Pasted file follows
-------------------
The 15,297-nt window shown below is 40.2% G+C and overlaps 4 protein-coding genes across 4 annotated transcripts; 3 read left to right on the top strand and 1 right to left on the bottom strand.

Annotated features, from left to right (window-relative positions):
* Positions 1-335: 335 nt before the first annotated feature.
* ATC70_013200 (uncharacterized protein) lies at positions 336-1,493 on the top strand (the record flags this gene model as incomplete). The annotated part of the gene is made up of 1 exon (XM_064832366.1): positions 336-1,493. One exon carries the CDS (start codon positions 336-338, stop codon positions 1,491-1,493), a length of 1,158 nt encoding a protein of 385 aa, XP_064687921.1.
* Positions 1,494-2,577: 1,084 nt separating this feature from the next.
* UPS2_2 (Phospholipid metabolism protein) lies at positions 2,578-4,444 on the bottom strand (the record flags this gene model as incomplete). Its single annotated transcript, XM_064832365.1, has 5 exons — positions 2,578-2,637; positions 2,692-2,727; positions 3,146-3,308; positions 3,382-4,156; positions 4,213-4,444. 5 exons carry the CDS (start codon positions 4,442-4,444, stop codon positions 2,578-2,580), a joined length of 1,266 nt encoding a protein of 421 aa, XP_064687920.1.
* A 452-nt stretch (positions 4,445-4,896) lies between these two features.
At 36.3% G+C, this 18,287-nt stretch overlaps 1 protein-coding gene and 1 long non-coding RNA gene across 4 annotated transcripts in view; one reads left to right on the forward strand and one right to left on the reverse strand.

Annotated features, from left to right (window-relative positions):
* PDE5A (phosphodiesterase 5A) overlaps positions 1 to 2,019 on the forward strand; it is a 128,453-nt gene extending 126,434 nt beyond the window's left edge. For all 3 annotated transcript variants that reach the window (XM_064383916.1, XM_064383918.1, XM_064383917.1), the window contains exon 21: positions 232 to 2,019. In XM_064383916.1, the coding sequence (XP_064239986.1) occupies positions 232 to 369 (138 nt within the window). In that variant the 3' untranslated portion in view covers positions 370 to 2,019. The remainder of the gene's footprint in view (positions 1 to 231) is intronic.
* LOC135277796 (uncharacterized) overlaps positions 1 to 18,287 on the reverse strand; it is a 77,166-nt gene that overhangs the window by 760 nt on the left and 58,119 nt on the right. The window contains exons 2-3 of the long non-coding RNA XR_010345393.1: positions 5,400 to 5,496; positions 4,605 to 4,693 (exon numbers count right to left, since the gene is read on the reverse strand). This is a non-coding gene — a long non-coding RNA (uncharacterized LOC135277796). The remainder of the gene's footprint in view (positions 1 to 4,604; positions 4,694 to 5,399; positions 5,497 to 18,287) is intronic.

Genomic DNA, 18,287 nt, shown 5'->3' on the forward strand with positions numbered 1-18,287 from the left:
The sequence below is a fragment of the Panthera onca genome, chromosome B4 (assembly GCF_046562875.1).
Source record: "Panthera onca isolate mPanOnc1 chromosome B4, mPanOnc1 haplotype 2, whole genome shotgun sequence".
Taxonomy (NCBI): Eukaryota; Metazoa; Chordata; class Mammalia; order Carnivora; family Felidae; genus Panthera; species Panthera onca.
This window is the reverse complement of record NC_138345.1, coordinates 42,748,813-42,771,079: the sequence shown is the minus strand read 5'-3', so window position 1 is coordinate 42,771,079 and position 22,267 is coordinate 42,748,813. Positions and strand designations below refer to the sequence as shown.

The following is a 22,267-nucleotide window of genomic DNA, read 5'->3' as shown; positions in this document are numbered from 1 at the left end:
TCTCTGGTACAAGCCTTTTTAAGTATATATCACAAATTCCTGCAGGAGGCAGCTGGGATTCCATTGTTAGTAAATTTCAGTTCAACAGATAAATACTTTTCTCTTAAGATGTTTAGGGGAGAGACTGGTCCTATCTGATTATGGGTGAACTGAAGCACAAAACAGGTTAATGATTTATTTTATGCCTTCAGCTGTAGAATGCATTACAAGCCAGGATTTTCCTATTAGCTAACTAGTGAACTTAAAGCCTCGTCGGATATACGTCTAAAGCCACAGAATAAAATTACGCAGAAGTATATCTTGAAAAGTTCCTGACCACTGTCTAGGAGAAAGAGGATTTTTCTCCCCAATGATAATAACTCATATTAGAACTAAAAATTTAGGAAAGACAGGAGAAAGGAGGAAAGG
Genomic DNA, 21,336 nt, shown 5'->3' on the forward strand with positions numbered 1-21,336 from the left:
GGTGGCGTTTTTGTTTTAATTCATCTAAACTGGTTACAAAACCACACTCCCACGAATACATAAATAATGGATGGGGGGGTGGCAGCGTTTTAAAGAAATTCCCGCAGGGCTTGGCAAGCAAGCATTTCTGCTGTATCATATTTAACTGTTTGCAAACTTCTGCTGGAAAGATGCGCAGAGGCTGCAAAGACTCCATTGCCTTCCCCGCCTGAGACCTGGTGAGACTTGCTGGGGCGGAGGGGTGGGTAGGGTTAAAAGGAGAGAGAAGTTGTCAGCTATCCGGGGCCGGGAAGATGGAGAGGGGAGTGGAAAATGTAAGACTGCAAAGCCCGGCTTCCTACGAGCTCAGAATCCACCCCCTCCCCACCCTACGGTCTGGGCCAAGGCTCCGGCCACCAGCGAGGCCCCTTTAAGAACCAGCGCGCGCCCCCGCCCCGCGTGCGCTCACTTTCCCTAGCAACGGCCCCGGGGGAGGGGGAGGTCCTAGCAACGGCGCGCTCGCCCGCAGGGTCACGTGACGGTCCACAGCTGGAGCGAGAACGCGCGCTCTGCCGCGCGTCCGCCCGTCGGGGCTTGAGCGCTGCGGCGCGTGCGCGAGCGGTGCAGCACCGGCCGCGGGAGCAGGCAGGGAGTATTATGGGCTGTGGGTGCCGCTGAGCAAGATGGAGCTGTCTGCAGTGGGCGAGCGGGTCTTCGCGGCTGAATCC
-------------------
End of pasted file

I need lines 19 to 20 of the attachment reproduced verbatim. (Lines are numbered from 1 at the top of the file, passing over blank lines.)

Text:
Genomic DNA, 21,336 nt, shown 5'->3' on the forward strand with positions numbered 1-21,336 from the left:
GGTGGCGTTTTTGTTTTAATTCATCTAAACTGGTTACAAAACCACACTCCCACGAATACATAAATAATGGATGGGGGGGTGGCAGCGTTTTAAAGAAATTCCCGCAGGGCTTGGCAAGCAAGCATTTCTGCTGTATCATATTTAACTGTTTGCAAACTTCTGCTGGAAAGATGCGCAGAGGCTGCAAAGACTCCATTGCCTTCCCCGCCTGAGACCTGGTGAGACTTGCTGGGGCGGAGGGGTGGGTAGGGTTAAAAGGAGAGAGAAGTTGTCAGCTATCCGGGGCCGGGAAGATGGAGAGGGGAGTGGAAAATGTAAGACTGCAAAGCCCGGCTTCCTACGAGCTCAGAATCCACCCCCTCCCCACCCTACGGTCTGGGCCAAGGCTCCGGCCACCAGCGAGGCCCCTTTAAGAACCAGCGCGCGCCCCCGCCCCGCGTGCGCTCACTTTCCCTAGCAACGGCCCCGGGGGAGGGGGAGGTCCTAGCAACGGCGCGCTCGCCCGCAGGGTCACGTGACGGTCCACAGCTGGAGCGAGAACGCGCGCTCTGCCGCGCGTCCGCCCGTCGGGGCTTGAGCGCTGCGGCGCGTGCGCGAGCGGTGCAGCACCGGCCGCGGGAGCAGGCAGGGAGTATTATGGGCTGTGGGTGCCGCTGAGCAAGATGGAGCTGTCTGCAGTGGGCGAGCGGGTCTTCGCGGCTGAATCC